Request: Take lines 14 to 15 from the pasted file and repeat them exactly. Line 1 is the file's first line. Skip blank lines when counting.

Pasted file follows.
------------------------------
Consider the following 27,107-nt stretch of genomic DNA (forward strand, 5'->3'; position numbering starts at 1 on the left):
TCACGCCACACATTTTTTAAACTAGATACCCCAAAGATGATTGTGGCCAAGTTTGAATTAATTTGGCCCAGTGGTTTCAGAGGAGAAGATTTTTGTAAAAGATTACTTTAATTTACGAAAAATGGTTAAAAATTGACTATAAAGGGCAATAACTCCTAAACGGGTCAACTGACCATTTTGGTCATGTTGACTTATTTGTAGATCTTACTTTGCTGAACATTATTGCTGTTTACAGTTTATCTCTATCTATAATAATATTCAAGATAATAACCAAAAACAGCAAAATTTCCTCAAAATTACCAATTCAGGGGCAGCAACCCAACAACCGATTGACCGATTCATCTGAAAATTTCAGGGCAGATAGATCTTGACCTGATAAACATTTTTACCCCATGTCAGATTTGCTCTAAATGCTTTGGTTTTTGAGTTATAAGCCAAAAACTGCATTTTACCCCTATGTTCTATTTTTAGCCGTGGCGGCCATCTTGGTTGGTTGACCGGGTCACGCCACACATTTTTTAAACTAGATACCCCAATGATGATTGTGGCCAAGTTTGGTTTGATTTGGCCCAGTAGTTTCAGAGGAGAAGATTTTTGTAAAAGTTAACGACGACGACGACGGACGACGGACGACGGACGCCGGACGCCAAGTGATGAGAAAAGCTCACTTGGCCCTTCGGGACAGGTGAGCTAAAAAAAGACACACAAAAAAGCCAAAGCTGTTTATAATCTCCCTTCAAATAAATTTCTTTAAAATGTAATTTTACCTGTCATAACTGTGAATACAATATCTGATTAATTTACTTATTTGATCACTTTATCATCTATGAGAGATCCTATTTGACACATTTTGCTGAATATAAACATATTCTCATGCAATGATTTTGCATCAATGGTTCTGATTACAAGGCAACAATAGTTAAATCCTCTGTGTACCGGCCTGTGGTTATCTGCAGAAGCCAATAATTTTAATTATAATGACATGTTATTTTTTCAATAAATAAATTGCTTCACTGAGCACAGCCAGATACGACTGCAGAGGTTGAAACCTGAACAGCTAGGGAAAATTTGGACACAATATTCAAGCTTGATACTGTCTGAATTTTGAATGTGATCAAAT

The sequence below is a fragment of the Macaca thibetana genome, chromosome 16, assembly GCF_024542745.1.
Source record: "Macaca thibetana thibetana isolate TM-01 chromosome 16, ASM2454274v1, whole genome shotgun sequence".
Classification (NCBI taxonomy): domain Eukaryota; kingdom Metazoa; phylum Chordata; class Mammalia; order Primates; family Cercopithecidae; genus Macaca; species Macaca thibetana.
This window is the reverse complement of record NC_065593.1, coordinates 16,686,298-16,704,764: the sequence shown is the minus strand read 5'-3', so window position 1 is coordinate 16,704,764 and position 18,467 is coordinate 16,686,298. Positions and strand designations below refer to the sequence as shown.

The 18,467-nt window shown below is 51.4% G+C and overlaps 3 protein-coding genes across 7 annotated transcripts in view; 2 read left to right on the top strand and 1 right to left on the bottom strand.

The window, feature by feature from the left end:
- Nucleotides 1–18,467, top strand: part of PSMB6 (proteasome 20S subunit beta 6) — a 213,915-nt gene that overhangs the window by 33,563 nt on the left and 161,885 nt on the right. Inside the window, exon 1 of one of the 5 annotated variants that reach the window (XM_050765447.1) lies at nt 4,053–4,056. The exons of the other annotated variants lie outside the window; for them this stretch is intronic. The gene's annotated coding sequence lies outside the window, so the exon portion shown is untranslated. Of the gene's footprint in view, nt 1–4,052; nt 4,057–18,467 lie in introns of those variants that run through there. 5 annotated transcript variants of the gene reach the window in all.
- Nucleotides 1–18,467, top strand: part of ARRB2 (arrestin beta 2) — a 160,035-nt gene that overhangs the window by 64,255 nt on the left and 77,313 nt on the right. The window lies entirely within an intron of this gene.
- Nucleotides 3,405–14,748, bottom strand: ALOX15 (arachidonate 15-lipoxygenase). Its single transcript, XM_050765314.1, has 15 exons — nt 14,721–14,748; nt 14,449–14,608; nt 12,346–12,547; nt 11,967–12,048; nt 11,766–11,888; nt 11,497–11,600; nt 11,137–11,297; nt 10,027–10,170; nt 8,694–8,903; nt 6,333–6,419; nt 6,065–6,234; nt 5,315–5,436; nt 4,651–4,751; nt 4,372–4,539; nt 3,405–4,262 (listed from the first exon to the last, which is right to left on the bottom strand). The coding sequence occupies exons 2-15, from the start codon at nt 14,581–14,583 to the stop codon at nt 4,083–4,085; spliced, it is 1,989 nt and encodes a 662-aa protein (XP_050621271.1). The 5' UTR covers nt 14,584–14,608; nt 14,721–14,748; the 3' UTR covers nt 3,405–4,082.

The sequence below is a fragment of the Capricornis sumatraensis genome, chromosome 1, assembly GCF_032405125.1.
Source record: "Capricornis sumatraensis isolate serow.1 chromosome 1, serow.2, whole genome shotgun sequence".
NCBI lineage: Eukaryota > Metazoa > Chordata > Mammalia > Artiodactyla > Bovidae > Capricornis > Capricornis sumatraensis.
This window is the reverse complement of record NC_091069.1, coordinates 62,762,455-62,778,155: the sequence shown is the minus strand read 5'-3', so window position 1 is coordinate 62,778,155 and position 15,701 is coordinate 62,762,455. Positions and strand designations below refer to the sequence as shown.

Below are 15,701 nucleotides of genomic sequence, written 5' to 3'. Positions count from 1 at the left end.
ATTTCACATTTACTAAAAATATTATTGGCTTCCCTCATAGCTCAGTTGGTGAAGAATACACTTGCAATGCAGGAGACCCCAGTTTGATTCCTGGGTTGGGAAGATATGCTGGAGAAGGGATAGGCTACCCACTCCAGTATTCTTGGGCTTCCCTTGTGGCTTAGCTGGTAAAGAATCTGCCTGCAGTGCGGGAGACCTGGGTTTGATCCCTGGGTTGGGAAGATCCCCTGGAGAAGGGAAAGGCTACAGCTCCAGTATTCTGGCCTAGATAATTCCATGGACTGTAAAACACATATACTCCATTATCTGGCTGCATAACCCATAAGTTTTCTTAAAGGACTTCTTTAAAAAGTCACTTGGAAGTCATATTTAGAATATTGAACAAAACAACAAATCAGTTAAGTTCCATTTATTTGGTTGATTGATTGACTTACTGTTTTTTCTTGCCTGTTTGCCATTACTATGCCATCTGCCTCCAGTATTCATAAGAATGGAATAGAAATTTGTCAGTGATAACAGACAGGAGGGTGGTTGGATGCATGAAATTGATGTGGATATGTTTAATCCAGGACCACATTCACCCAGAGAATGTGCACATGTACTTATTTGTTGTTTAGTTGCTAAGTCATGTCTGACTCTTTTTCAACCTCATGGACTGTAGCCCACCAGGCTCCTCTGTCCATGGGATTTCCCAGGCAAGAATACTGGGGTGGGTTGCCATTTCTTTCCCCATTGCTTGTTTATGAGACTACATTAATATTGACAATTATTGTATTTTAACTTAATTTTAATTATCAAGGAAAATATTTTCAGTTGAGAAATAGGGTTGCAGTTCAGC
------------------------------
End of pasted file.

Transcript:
NCBI lineage: Eukaryota > Metazoa > Chordata > Mammalia > Artiodactyla > Bovidae > Capricornis > Capricornis sumatraensis.
This window is the reverse complement of record NC_091069.1, coordinates 62,762,455-62,778,155: the sequence shown is the minus strand read 5'-3', so window position 1 is coordinate 62,778,155 and position 15,701 is coordinate 62,762,455. Positions and strand designations below refer to the sequence as shown.